Reflection / Discussion Based on the Movie "Push"
Watch the documentary Push of Fredrik Gertten (2019) and reflect on the questions below – either in writing and/or in a discussion in class.
You can use the following link to access the movie (it costs €5): Push: The film – The Shift #RIGHT2HOUSING (make-the-shift.org)
1. In Chapter 1, we defined globalization of housing as the trend that the role of local actors in building, financing, owning and managing housing is increasingly taken over by economic networks that are global in scope. How is this reflected in the movie?
2. The story illustrates that local communities and neighbourhood business are under pressure because of global financialization. How do you perceive this in your own neighbourhood and/or city? Do you think money ‘circulates’ in your neighbourhood or not? In what ways does or doesn’t it?
3. In the film Saskia Sassen compares financialization with mining. She argues that finance shouldn’t be confused with traditional banking. We need banks – they sell money – whereas finance is a mode of extraction, just like mining: once value has been extracted they don’t care what is done with it. A traditional bank wants its customers’ children to be future clients, so it cares about relationships, but finance doesn’t care at this personal level, except if they are very, very rich. Do you agree with her? Why (not)?
4. In the movie we see that poor/middle class people have problems finding affordable housing. At the same time, it is stated at one point that: ‘If you can’t afford to live in Notting Hill, you shouldn’t live in Notting Hill’. Who has the right to the city? And who is responsible for providing this right?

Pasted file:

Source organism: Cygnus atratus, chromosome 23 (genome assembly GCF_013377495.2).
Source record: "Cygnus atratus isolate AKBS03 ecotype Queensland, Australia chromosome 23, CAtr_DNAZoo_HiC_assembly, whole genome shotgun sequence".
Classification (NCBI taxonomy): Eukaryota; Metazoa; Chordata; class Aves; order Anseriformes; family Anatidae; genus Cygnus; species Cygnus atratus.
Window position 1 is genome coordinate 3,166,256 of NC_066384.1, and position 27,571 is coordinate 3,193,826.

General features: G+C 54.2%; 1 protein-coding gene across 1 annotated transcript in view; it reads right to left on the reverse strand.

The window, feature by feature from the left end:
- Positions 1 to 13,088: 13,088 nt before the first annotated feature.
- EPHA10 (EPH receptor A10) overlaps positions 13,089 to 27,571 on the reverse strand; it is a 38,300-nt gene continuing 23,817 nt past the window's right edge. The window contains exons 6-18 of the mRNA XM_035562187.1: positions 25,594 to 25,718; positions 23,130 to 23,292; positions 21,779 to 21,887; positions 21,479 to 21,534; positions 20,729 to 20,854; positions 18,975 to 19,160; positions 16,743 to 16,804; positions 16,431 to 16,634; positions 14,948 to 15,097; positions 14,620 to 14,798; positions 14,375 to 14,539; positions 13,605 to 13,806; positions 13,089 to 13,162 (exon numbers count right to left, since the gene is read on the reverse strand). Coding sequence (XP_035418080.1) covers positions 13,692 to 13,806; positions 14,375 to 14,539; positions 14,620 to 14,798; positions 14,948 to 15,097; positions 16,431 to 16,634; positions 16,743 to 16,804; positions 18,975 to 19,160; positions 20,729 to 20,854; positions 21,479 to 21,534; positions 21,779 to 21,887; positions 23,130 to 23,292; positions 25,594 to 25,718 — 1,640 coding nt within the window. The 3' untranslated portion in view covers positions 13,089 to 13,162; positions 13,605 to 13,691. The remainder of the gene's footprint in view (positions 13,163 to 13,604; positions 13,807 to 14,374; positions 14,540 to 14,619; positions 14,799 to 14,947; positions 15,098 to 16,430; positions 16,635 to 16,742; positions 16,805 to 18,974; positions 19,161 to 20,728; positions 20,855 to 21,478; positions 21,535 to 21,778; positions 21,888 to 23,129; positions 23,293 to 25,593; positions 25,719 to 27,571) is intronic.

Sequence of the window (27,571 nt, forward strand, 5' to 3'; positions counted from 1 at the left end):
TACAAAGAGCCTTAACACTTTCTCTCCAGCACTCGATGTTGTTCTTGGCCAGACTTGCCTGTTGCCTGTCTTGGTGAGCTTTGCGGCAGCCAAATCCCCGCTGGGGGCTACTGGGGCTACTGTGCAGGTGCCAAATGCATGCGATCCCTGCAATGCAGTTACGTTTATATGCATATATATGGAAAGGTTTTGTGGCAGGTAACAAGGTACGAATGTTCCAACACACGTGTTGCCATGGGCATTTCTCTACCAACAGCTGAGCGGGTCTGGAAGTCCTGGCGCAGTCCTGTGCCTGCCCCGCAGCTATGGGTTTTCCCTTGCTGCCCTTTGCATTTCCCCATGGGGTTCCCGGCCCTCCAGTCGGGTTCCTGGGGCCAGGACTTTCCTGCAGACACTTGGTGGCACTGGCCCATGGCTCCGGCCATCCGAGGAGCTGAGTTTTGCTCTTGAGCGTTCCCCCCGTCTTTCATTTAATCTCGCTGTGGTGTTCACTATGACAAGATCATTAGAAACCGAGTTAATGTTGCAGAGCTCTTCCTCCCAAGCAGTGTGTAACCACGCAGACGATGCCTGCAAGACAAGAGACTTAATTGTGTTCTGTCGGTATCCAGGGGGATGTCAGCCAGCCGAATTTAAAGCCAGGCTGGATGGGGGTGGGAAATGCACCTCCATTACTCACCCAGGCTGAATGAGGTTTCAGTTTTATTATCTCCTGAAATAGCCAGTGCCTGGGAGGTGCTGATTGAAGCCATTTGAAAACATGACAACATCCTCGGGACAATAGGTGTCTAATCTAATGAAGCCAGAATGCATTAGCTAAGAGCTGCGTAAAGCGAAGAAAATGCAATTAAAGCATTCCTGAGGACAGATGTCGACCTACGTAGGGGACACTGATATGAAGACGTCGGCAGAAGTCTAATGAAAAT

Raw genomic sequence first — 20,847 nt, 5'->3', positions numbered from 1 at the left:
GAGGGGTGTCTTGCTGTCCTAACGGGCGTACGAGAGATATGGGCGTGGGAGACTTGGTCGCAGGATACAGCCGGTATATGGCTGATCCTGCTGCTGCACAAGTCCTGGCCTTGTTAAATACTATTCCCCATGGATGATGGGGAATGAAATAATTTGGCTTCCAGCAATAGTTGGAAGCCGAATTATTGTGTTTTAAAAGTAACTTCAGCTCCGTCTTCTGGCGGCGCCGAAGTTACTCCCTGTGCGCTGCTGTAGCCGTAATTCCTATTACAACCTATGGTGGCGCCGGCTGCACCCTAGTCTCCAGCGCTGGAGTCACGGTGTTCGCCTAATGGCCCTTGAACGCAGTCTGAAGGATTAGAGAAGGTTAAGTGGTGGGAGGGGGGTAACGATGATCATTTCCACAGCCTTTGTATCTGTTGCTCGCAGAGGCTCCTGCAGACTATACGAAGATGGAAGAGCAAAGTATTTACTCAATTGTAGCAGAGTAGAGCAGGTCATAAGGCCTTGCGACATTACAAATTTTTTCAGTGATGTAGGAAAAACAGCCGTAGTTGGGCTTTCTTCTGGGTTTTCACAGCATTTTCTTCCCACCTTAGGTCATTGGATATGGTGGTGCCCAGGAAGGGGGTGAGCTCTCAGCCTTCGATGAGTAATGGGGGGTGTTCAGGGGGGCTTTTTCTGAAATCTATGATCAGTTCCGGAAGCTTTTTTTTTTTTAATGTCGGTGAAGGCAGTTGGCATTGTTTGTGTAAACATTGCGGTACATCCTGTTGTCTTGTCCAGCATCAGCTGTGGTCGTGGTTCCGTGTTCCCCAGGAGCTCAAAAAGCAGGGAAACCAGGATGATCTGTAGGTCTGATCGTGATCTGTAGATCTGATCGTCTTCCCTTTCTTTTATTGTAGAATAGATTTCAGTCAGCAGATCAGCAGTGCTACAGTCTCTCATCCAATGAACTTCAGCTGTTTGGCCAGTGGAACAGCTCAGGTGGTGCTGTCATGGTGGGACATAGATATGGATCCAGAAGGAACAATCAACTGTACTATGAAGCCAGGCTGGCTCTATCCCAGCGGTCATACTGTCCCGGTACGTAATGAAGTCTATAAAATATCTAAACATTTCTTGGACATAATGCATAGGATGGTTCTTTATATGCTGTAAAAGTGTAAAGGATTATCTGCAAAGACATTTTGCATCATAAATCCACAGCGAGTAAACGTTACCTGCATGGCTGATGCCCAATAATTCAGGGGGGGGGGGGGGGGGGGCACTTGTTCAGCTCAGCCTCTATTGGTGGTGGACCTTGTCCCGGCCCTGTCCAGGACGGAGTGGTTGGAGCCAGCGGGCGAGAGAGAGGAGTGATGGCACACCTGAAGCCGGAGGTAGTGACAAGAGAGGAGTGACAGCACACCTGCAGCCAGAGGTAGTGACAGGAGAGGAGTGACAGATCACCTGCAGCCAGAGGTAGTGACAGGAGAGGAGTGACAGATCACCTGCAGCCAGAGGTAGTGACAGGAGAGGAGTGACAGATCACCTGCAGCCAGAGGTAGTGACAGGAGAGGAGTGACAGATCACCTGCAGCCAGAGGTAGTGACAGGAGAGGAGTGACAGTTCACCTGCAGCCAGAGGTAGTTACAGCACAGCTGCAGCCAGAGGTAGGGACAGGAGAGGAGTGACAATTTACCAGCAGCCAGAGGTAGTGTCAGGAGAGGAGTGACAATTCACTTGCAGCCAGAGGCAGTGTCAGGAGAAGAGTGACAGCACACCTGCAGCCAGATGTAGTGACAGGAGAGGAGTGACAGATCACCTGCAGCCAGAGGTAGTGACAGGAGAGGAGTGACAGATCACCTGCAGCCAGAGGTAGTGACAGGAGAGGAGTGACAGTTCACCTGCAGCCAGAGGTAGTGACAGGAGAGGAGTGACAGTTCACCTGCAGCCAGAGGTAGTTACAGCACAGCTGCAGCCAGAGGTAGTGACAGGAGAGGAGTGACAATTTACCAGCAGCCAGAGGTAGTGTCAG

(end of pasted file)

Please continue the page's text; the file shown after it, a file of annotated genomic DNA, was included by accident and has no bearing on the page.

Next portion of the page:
5. Nine months after the fire, most Grenfell tower residents did not have an alternative dwelling yet. One of the difficulties is that affordable accommodations are hardly available in the neighbourhood or elsewhere in London. What is your opinion? Should the residents have the right to be accommodated in the same neighbourhood (or district)? And is your answer the same for renters and owners?
6. Joseph Stiglitz compares neoliberalism with a religion. Do you think that is an apt comparison? Why (not)?
7. What are possible solutions for the global housing crisis? How can cities win the fights against investors/hedge funds? (You might find some inspiration on the website of The Shift, a movement led by Leilani Farha, the former UN Special Rapporteur on the right to housing: https://www.make-the-shift.org/).